Could your heel pain be due to plantar fasciitis? Find out now from your podiatrist!
Are you currently dealing with heel pain? If your podiatrist has told you that you are suffering from plantar fasciitis isn’t it time you found out more about this condition and what you can do to eliminate your symptoms?
Q. What is plantar fasciitis?
A. This foot problem is one of the most common causes of heel pain and occurs when the thick band of tissue, known as the plantar fascia, become inflamed. The plantar fascia connects the heel bone to your toes and also provides support for the arches of your feet.
Q. What causes this inflammatory condition?
A. While you may not know exactly what’s caused your plantar fasciitis, your foot doctor may be able to pinpoint the direct cause. Plantar fasciitis usually appears when someone has changed their physical activity. So, instead of running five miles you may decide you suddenly want to run 10 miles. Or perhaps you’re used to a low-impact elliptical but decided to change up your routine and start running on the beach. Any sudden and drastic change either to the duration or intensity of your physical routine can sometimes lead to plantar fasciitis.
Q. What are the symptoms?
A. The most common symptom of plantar fasciitis is heel pain. The pain is persistent but may wax and wane throughout the day. You may notice the most severe pain happening in the morning when you first start moving around. Over time the pain may lessen, but become exacerbated when standing for long periods of time or getting up after sitting for a while.
Besides pain, those with plantar fasciitis may also notice swelling, stiffness and limited range-of-motion and mobility due to the discomfort.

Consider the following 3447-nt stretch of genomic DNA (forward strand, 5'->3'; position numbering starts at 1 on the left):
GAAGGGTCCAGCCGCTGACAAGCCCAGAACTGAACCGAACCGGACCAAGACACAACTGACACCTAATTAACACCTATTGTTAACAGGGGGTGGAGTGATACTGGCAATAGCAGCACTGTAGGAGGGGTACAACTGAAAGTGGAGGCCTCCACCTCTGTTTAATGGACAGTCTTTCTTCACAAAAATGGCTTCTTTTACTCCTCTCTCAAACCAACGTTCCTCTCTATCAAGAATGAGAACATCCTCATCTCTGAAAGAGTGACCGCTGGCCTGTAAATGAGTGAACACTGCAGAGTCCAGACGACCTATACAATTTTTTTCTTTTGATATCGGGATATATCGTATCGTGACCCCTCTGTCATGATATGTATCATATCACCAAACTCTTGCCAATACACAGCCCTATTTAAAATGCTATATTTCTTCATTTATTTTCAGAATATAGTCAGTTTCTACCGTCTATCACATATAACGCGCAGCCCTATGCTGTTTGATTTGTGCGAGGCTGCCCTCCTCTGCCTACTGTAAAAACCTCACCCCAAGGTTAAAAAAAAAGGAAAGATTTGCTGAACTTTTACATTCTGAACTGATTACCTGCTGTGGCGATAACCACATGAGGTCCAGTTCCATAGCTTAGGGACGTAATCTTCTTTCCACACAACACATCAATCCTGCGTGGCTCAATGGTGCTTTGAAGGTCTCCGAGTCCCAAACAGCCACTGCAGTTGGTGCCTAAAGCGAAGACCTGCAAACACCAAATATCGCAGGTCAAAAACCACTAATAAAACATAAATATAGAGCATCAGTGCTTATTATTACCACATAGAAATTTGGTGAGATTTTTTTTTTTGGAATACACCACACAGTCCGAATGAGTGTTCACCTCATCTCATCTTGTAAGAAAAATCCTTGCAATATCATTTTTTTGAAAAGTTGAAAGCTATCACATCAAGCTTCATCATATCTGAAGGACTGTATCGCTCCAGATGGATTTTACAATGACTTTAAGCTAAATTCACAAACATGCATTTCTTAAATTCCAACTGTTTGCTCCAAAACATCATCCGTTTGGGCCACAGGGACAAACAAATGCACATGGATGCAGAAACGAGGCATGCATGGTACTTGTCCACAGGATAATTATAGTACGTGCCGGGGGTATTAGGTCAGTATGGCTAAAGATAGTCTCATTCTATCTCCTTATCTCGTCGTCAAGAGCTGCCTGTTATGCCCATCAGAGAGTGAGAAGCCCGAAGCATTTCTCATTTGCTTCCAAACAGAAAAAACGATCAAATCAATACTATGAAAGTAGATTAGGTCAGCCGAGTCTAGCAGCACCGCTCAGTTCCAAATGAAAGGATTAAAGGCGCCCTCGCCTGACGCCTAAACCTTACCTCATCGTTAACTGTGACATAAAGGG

Q. How is plantar fasciitis treated?
A. You’ll be happy to hear that this condition usually goes away on its own with time. Of course, there are certain things you can do to help provide some much-needed relief. Here are some of the best ways to handle your plantar fasciitis:
- Rest: Try to stay off your feet as much as possible. Avoid high-impact activities and if you really need to workout, then you’ll want to change your routine to only include low-impact exercises.
- Wear the proper shoes: It’s also believed that some people develop plantar fasciitis because the shoes they were wearing didn’t provide the proper support and stability needed. Remember that your workout shoes need to be replaced about at least once a year.
- Stretching and strengthening exercises: There are some exercises you can incorporate into your daily routine to help provide some relief from your plantar fasciitis symptoms. Talk to your podiatrist about which exercises can help reduce your pain and improve mobility.
- Orthotics: Sometimes your foot doctor can prescribe orthotics to provide additional shoe support and stability to eliminate your plantar fasciitis. We would be happy to help you determine which kind of orthotics is right for you.
Your podiatrist is always here to provide the care and treatment you need to get back on your feet again and pain-free. Turn to us for all of your foot-care needs.